According a form from my employer, my family health insurance coverage costs over $14,000 per year and I pay about half of that.  In addition, I pay co-payments, deductibles and out-of-pocket for a doctor who isn't in-network.  My insurance doesn't cover dental or optical.  In short, my share of my family's  healthcare expenses is  right up there with food on the top of our monthly expense list (our house is paid for).  Nevertheless, because of the laws it is better for my firm to "give" (my firm doesn't give me anything, I earn it) me health insurance than it is to pay me the cost of that insurance.  Because of that large contribution, I can't get near the coverage for near the price anywhere else.  Because of the laws, the managing partners of my firm get to decide how I am going to spend a large sum of money every month.  They pick the company, the deductibles, the network of doctors, the coverage and the premium.  Why?  

Because my firm chooses not to pay me as much as they pay my boss, my housing choices are limited, and there are a lot of places he could afford to live that I can't.  Still, within the parameters of what I can afford, I get to pick whether I buy a smaller house in better neighborhood or a bigger house in a lesser neighborhood.  I get to decide whether I want all the house I can afford, or whether I'd rather spend less on housing and more on something else.  It's my money and my choice.  I don't have to live in the neighborhood selected by the managing partners.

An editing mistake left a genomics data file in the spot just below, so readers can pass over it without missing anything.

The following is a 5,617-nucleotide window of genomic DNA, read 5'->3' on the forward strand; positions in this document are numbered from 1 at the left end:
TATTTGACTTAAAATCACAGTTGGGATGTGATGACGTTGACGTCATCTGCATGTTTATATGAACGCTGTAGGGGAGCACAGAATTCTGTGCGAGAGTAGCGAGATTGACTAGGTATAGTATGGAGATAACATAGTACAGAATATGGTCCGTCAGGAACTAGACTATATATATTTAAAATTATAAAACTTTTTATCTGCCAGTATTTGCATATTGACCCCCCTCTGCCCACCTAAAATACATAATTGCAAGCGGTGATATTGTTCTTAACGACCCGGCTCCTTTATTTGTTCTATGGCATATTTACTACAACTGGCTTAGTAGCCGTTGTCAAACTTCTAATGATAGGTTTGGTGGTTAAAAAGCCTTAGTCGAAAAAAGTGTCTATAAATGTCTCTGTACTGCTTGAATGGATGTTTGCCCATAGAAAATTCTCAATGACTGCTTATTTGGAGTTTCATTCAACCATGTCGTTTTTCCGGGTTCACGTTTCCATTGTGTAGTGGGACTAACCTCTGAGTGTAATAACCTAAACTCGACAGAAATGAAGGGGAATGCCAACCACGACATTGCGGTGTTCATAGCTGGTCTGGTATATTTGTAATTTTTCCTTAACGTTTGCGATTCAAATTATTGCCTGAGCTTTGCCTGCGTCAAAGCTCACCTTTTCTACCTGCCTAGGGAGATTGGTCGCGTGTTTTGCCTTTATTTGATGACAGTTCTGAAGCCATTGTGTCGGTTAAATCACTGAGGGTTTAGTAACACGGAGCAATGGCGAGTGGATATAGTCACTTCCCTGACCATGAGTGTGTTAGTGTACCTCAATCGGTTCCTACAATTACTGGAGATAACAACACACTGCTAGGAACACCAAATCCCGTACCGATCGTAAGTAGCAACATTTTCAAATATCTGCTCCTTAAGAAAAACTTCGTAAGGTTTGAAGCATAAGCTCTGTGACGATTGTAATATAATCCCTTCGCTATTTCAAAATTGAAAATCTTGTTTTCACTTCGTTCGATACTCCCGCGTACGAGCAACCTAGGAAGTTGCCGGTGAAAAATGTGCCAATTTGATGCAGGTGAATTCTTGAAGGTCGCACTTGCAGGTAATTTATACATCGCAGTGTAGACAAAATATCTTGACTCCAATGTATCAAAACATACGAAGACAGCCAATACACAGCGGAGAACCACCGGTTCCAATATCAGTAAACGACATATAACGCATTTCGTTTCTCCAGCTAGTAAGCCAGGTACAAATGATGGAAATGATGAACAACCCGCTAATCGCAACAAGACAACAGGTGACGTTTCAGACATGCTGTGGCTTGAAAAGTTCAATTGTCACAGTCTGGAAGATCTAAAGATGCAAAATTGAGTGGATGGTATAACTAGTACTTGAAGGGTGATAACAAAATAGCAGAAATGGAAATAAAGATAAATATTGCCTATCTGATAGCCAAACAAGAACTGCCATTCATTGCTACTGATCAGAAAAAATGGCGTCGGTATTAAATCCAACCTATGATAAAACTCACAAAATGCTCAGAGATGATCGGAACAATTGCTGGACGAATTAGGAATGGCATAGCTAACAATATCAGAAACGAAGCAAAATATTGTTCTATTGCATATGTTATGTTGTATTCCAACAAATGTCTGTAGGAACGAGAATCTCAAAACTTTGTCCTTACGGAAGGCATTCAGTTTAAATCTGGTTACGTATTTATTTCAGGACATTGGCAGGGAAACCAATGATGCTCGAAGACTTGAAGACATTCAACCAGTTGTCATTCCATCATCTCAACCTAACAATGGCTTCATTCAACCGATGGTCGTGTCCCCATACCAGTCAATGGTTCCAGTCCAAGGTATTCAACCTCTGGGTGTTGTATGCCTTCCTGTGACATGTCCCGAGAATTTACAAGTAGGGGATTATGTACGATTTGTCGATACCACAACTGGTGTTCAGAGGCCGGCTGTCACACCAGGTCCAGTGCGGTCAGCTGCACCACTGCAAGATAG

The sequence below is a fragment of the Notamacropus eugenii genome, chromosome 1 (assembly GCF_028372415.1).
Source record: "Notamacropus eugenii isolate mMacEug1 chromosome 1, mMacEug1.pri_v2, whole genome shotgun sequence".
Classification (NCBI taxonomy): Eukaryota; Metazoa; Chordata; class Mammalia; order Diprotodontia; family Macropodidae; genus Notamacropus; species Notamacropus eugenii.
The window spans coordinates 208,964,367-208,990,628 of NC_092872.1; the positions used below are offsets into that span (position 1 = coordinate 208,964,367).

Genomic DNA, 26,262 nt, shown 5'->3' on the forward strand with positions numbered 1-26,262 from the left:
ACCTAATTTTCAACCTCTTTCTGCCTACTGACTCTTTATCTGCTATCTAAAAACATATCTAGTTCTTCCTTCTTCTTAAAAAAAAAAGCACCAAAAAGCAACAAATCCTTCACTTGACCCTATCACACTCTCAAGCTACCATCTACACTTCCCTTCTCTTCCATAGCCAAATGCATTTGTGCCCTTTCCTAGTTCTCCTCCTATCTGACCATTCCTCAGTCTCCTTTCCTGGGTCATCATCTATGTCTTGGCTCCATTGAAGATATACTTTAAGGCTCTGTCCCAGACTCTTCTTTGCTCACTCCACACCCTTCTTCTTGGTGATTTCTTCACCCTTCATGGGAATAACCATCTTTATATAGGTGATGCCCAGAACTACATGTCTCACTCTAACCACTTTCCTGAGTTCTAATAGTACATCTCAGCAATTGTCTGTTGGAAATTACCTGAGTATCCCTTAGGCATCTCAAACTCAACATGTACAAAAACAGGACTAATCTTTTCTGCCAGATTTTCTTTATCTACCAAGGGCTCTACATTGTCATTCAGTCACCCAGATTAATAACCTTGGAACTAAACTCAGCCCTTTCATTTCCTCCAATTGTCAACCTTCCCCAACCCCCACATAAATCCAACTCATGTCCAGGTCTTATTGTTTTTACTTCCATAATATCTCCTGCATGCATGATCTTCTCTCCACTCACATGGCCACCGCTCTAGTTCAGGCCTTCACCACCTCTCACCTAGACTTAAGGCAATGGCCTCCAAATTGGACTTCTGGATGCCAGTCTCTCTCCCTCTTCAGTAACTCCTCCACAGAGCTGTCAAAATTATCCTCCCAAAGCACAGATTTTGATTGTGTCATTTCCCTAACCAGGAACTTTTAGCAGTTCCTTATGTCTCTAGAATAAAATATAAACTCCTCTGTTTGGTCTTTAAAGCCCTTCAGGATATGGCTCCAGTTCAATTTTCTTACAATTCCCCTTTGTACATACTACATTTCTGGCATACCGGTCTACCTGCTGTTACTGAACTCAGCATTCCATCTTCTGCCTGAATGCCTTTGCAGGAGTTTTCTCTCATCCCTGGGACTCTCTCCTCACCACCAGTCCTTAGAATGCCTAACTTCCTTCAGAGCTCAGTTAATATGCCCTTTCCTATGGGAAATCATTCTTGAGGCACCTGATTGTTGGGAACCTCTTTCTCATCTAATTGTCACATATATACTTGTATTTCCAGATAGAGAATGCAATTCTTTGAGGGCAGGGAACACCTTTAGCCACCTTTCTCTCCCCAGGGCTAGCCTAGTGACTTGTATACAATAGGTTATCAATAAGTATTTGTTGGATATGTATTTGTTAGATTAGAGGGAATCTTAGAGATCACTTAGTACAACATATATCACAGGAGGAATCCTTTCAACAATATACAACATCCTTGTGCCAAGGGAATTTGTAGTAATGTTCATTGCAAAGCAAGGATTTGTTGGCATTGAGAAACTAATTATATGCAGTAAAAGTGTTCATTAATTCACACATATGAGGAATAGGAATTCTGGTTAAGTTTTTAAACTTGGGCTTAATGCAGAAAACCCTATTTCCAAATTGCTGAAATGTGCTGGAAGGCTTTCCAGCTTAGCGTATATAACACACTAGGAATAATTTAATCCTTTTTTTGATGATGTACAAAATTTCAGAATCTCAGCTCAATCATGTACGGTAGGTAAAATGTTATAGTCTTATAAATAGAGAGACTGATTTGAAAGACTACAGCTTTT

If we removed health insurance from the workplace, if it became something that people had to buy just like we have to buy food, housing, transportation or clothing, then the market would adjust and provide products that meet the needs of the consumers.  My guess is that we would see a lot more high-deductible plans that didn't cover routine expenses like birth control simply because it is dumb to run routine expenses through an insurance company.  You'd have a lot less lobbying of Congress to make insurance companies cover this or that because if they do cover it, whatever "it" is, then the price has to increase to cover "it".  

While I think the Supreme Court made the right decision in the Hobby Lobby case, I don't think they should have been in to position of having to decide it.  I don't think Hobby Lobby should be buying its employees health insurance.  I think Hobby Lobby and every other company should pay their employees with money and let the employees decide how to spend that money, and that our laws should encourage that rather than the paternalism of the company or the government deciding what employees need.  

Christmas In July: Review

About the Book:
Grace Flaherty had given up hope of ever seeing her husband again. After all, it'd been over a year since he went missing in combat. So when he strides through the door of her bakery in downtown Christmas one sunny afternoon, she can hardly believe her eyes. But her happily-ever-after is going to take some effort - because Jack has no memory of his family.